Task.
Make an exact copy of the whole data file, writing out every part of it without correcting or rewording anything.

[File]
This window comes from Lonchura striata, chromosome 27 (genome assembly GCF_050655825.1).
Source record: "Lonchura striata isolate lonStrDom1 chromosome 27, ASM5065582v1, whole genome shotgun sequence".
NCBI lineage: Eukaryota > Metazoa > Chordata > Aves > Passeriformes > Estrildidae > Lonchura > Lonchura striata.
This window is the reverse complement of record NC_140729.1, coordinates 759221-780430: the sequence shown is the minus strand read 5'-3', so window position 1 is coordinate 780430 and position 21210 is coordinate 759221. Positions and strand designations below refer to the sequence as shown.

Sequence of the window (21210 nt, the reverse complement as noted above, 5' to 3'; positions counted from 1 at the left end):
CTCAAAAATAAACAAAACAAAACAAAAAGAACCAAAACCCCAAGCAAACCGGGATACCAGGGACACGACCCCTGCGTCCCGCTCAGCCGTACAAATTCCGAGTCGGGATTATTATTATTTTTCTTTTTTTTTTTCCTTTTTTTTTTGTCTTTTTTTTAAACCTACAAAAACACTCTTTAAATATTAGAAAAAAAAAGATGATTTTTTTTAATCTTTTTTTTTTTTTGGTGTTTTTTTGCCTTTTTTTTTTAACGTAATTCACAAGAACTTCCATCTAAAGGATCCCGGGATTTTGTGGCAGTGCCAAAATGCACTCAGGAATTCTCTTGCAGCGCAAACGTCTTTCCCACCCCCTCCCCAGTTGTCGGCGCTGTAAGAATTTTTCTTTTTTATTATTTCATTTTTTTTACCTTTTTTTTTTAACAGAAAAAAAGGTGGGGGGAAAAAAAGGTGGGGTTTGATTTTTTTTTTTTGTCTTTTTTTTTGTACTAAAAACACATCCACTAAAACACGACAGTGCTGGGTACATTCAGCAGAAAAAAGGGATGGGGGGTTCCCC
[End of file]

This window comes from Lonchura striata, chromosome 27 (genome assembly GCF_050655825.1).
Source record: "Lonchura striata isolate lonStrDom1 chromosome 27, ASM5065582v1, whole genome shotgun sequence".
NCBI lineage: Eukaryota > Metazoa > Chordata > Aves > Passeriformes > Estrildidae > Lonchura > Lonchura striata.
This window is the reverse complement of record NC_140729.1, coordinates 759221-780430: the sequence shown is the minus strand read 5'-3', so window position 1 is coordinate 780430 and position 21210 is coordinate 759221. Positions and strand designations below refer to the sequence as shown.

Sequence of the window (21210 nt, the reverse complement as noted above, 5' to 3'; positions counted from 1 at the left end):
CTCAAAAATAAACAAAACAAAACAAAAAGAACCAAAACCCCAAGCAAACCGGGATACCAGGGACACGACCCCTGCGTCCCGCTCAGCCGTACAAATTCCGAGTCGGGATTATTATTATTTTTCTTTTTTTTTTTCCTTTTTTTTTTGTCTTTTTTTTAAACCTACAAAAACACTCTTTAAATATTAGAAAAAAAAAGATGATTTTTTTTAATCTTTTTTTTTTTTTGGTGTTTTTTTGCCTTTTTTTTTTAACGTAATTCACAAGAACTTCCATCTAAAGGATCCCGGGATTTTGTGGCAGTGCCAAAATGCACTCAGGAATTCTCTTGCAGCGCAAACGTCTTTCCCACCCCCTCCCCAGTTGTCGGCGCTGTAAGAATTTTTCTTTTTTATTATTTCATTTTTTTTACCTTTTTTTTTTAACAGAAAAAAAGGTGGGGGGAAAAAAAGGTGGGGTTTGATTTTTTTTTTTTGTCTTTTTTTTTGTACTAAAAACACATCCACTAAAACACGACAGTGCTGGGTACATTCAGCAGAAAAAAGGGATGGGGGGTTCCCC